College is the first time that most people have to go grocery shopping for themselves, which can be extremely daunting if you’ve never done it before. Between classes, extracurriculars and getting adjusted to life in a dorm, trying to shop for food and cooking all your meals for yourself may sound impossible. Thankfully, Fresh U is here to help you with some advice for grocery shopping and meal planning on a student budget, which will leave you with more than enough time to explore campus with your new roommate.
1. Read the weekly circular.
You may think it takes an unnecessary amount of time, but as someone who grew up in a household that received the Shoprite circular every week, I can tell you that it’s a guaranteed lifesaver. This is where you’re going to find out what types of produce, meat and other products are on sale for the coming week, which will help you out when you’re making meal plans and grocery lists. If you know that chicken breasts are going to be half price for a week, you’ll know to base your meals for the week around chicken.
2. Make a shopping list.
This is possibly the most generic piece of grocery shopping advice on the planet, but everyone says it for a reason: You are much more likely to stick to your budget and avoid impulse buying if you have a list of everything you need to buy for the week already written down.
3. Stock up on coupons.
Again, it sounds time-consuming until you realize just how much money you can save with coupons. It’s also easier than ever to get coupons because there are a number of websites that gather coupons from various stores — no need for clipping newspapers. Red Plum, Smart Source and Coupons.com are good places to look.
4. Store brand, store brand, store brand.
I don’t know when store brand materials started getting so much hate, but they’re such a great way to save money on basically the same product. Most of the time, the ingredient lists for name brand and store brand items are virtually identical, so you’d rarely be able to tell the difference between the two, except in your bank account.
5. Don’t buy things on sale if you weren’t going to buy them in the first place.
It’s tempting to grab a bunch of a certain item if you see that it’s on sale, but if you weren’t planning on buying it in the first place, you may end up spending more money than saving.
6. Only buy in bulk when it makes sense.
Some foods (flour, rice, pasta) that you can keep for a long period of time are great to buy in bulk, especially when those items are on sale. Raw meat and fish are also decent things to buy in bulk if they’re discounted because you can always freeze them to eat later on. Things like produce, on the other hand, are best not to buy in bulk because they’ll likely go bad before you can eat them, which means that you’re wasting money by throwing food out.
7. Find substitutes for expensive ingredients.
If you’re making a recipe that requires a very small amount of an expensive ingredient, you may want to look for a cheaper substitute to save you some money. There are times when ingredient substitutes will yield a worse product, so make sure you’re doing your research on what good substitutions are (you can find some good examples here), but if a recipe you’re making calls for a teaspoon of an expensive spice you’ll never use again, this may be a valuable tip.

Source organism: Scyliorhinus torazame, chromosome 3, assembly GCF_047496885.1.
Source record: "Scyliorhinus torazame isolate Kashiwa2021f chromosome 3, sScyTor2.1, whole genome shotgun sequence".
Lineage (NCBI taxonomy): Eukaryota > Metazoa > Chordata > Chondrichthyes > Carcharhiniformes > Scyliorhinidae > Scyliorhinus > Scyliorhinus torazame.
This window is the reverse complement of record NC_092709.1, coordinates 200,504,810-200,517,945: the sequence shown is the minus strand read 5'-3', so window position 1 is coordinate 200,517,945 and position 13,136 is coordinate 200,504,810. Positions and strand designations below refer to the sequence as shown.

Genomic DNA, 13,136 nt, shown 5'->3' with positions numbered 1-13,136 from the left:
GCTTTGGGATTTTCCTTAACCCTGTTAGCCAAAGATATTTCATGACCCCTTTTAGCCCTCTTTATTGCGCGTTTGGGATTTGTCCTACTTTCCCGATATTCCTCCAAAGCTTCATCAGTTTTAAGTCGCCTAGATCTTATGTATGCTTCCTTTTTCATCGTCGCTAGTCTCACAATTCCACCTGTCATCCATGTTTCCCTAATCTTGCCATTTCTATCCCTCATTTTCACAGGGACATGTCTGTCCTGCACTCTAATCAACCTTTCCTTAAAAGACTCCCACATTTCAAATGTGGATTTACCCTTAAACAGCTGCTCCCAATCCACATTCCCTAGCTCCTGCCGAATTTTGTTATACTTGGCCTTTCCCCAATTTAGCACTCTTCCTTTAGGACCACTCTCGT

1. Keep non-perishables on hand.
When you have ingredients in your kitchen, it’s going to be much easier to cook something and avoid ordering takeout. Keep your kitchen stocked with ingredients that don’t go bad quickly and that are easy to prepare (pasta, rice, canned beans, jarred tomato sauce), so that you only need to pick up a few fresh items to make a meal or make one from the nonperishable items alone.
2. Plan around your schedule.
When you’re planning out your meals for the week, make note of which nights you’re free and which you have meetings, sports practices or work. Save easy recipes for those nights, or make a double batch of food on nights when you’re free so that you can eat leftovers.
3. Stick to a limited number of recipes.
You’re a college student. You’re tired all the time, you have a thousand responsibilities and you haven’t eaten anything nutritious in weeks. You realistically don’t have time to learn how to make a bunch of complicated recipes, and if you try to do so, you’re just going to cause yourself unnecessary stress. Find a small number of recipes (like stir fry and soup) that you enjoy making and that are quick and easy to prepare, and focus on those. Whether you’re making the same meal every night or are making a large batch and eating leftovers throughout the week, you’re going to save time and avoid stress.
4. Portion out meals and snacks ahead of time.
If you have snack items you’re taking with you when you’re around campus (crackers, nuts, granola), portion those out ahead of time so that you can grab a bag and go. Do the same with meals if you’ve made a large portion of food so that you can just stick a Tupperware in the microwave and eat. You’re more likely to eat pre-prepared food (and save money) if it’s easily accessible to you.
5. Factor in takeout.
As a college student, you're going to be ordering takeout or going out to eat at least a few nights a month. If you factor in those nights in your meal planning, you'll know how many nights you'll realistically have to cook for and you won't end up making unrealistic promises to yourself, like attempting to give up takeout altogether.
If you’re stressing about grocery shopping and cooking in college, hopefully these tips helped you out. Remember, like everything to do with college, this is a learning process, so don’t stress if you aren’t making complicated meals every night right away — you’ll get there eventually. For now, happy (stress-free) shopping!
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